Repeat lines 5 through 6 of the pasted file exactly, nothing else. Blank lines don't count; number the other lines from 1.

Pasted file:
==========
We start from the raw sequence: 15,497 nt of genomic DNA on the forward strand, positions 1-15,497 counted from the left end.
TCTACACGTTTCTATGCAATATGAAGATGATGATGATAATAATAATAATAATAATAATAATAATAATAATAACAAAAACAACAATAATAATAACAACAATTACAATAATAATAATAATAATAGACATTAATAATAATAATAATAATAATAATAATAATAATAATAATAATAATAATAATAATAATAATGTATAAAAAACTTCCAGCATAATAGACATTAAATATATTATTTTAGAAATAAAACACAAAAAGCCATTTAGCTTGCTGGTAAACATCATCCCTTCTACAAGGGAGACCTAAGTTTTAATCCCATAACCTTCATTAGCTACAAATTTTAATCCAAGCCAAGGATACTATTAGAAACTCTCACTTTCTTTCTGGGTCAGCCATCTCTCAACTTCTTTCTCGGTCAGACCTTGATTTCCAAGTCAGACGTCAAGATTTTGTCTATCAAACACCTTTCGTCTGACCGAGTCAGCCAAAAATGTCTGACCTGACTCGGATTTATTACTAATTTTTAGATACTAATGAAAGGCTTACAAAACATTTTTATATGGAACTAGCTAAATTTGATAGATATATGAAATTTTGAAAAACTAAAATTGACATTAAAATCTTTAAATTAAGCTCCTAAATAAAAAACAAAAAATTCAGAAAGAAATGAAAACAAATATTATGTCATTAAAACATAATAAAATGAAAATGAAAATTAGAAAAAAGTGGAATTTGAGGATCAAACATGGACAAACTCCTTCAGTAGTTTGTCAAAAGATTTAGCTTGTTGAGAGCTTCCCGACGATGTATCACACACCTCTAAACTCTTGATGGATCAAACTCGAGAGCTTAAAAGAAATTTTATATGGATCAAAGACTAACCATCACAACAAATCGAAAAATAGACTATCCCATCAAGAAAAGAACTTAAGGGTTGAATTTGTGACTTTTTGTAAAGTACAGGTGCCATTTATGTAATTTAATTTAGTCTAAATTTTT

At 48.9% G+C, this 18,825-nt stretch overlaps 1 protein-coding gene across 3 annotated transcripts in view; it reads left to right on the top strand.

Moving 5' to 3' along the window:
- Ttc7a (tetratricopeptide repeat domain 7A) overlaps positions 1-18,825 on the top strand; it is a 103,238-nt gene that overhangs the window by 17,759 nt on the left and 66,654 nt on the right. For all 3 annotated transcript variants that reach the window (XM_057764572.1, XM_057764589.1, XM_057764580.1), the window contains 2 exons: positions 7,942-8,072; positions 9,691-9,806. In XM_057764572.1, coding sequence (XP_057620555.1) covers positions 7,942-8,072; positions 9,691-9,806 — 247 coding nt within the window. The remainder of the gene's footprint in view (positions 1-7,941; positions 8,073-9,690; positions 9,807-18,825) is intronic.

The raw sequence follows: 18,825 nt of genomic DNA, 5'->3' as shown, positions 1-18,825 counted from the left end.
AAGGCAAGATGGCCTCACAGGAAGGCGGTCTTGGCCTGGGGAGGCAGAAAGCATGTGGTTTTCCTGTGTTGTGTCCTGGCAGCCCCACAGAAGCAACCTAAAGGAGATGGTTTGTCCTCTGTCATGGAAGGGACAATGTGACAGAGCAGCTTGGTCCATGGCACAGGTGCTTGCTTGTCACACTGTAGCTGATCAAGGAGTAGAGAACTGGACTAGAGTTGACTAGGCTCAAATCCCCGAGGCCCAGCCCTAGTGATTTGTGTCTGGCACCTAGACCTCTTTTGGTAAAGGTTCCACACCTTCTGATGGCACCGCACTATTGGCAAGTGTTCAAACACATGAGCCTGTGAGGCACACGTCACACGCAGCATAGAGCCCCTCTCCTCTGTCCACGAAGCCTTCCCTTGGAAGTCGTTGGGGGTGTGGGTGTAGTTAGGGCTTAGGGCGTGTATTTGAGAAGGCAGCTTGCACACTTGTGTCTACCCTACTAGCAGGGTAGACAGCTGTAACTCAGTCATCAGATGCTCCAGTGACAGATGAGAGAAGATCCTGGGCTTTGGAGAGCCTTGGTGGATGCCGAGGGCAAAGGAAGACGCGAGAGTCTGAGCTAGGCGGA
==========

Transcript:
- Ttc7a (tetratricopeptide repeat domain 7A) overlaps positions 1-18,825 on the top strand; it is a 103,238-nt gene that overhangs the window by 17,759 nt on the left and 66,654 nt on the right. For all 3 annotated transcript variants that reach the window (XM_057764572.1, XM_057764589.1, XM_057764580.1), the window contains 2 exons: positions 7,942-8,072; positions 9,691-9,806. In XM_057764572.1, coding sequence (XP_057620555.1) covers positions 7,942-8,072; positions 9,691-9,806 — 247 coding nt within the window. The remainder of the gene's footprint in view (positions 1-7,941; positions 8,073-9,690; positions 9,807-18,825) is intronic.

The raw sequence follows: 18,825 nt of genomic DNA, 5'->3' as shown, positions 1-18,825 counted from the left end.